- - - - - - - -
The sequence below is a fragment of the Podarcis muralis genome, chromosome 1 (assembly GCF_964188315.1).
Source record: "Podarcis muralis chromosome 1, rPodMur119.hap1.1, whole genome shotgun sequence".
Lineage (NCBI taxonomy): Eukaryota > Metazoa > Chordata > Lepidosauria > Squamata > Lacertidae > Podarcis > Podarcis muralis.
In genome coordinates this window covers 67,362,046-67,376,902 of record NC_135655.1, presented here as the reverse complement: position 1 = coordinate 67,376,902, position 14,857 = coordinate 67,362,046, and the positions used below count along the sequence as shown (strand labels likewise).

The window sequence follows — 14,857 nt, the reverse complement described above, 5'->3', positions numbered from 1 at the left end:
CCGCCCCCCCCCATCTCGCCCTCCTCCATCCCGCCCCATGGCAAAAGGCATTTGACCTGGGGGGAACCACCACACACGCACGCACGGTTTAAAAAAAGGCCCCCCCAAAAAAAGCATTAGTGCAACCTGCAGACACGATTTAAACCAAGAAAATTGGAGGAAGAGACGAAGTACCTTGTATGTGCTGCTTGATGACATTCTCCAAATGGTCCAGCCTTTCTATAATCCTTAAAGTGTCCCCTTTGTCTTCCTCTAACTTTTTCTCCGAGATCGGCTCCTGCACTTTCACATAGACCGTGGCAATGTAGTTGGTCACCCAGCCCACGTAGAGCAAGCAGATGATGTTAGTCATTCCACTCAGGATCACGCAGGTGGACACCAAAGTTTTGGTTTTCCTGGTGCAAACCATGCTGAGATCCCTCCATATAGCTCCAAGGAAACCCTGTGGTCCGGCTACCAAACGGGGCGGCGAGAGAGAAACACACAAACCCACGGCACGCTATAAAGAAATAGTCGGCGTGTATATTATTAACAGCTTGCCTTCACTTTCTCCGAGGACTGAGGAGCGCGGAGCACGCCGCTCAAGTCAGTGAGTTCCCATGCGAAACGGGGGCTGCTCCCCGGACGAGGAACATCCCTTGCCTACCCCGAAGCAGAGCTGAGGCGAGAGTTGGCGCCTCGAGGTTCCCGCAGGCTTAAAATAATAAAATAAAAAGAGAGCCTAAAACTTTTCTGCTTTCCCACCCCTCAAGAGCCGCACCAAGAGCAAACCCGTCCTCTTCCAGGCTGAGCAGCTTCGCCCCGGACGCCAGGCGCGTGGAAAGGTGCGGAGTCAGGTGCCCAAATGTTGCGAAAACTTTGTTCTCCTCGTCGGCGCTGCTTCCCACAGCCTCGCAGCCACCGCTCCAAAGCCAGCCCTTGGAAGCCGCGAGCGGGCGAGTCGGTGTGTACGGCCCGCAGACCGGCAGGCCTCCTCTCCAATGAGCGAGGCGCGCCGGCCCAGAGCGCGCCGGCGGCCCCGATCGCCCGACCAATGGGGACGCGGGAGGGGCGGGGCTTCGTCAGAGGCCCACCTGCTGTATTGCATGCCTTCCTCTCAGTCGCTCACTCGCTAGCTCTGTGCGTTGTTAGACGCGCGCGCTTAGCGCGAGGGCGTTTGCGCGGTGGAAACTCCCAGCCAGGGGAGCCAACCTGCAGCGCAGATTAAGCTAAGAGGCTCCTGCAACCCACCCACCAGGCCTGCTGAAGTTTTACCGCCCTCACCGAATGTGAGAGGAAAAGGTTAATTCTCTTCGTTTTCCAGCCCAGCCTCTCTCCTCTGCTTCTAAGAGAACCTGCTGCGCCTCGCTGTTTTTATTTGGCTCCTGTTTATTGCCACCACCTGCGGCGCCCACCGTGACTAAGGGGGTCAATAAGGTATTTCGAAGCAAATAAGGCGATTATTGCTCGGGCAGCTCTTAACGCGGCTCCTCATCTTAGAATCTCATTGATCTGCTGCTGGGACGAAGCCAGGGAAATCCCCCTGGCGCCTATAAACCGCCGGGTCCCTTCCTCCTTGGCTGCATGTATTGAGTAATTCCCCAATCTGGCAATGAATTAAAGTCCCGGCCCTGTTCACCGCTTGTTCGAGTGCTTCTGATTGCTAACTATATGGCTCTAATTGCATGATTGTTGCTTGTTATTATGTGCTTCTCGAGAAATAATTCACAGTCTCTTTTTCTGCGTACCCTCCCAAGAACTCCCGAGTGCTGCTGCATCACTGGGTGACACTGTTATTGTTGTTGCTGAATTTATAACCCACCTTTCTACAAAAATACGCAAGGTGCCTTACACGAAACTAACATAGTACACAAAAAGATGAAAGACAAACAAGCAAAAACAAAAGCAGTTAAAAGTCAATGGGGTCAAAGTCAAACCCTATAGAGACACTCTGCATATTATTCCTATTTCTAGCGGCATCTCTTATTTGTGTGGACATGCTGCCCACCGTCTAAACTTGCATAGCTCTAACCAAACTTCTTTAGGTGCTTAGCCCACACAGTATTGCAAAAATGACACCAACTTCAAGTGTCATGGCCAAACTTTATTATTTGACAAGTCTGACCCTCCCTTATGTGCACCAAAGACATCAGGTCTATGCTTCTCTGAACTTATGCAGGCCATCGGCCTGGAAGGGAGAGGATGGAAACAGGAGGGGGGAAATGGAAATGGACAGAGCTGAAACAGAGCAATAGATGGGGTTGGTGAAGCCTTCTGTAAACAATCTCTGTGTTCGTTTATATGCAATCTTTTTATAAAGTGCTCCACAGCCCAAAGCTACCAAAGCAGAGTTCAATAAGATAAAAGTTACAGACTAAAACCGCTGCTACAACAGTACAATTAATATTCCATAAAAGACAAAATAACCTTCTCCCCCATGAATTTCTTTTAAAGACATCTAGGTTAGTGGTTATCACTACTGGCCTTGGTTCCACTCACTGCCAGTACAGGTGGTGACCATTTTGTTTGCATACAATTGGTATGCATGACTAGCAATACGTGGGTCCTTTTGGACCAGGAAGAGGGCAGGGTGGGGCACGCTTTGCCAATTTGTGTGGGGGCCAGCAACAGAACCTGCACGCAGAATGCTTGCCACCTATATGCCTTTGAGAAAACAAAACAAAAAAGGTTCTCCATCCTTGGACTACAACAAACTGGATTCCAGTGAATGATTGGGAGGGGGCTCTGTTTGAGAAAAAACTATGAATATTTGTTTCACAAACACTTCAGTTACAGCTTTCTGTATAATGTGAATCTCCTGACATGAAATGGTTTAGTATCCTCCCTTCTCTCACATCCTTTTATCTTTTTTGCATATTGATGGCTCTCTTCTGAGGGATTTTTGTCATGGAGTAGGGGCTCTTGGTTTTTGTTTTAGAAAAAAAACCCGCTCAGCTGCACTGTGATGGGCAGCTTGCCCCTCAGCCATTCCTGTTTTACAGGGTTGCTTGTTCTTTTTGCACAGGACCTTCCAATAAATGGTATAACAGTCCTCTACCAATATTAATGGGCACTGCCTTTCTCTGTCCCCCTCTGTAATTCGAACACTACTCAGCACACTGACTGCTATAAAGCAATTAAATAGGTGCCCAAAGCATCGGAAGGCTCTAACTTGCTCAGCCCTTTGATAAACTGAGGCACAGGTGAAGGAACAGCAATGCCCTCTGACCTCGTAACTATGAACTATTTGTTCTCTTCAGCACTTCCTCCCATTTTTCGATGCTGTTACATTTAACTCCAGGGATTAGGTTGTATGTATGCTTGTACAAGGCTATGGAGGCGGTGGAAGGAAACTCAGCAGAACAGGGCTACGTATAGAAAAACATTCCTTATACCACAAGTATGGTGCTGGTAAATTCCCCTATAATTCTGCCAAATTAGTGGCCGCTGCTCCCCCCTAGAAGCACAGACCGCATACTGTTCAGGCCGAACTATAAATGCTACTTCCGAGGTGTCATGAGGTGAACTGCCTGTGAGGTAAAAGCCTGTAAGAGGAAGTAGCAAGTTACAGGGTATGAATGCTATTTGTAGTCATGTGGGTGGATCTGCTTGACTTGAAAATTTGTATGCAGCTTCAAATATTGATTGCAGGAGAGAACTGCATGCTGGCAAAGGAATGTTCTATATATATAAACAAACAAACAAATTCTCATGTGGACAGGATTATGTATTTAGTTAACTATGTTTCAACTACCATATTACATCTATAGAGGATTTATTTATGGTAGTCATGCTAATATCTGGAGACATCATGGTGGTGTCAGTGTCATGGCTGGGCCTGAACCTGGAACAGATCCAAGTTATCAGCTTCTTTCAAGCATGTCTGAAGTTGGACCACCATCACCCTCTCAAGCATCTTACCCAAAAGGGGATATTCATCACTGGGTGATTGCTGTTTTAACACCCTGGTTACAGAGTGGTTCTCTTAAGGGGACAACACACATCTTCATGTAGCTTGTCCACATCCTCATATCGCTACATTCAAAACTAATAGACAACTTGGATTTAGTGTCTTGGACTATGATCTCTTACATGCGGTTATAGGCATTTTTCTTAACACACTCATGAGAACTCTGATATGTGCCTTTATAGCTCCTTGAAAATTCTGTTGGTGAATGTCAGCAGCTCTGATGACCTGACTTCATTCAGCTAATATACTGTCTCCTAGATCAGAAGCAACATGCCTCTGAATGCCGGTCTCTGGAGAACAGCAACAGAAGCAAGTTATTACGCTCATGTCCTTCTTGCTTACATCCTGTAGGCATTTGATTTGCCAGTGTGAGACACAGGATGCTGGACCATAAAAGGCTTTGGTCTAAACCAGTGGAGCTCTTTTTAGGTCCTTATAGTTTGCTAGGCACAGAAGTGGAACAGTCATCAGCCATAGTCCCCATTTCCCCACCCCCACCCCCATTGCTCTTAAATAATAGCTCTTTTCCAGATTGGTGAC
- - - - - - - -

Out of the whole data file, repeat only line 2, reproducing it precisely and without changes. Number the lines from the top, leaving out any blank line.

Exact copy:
Source record: "Podarcis muralis chromosome 1, rPodMur119.hap1.1, whole genome shotgun sequence".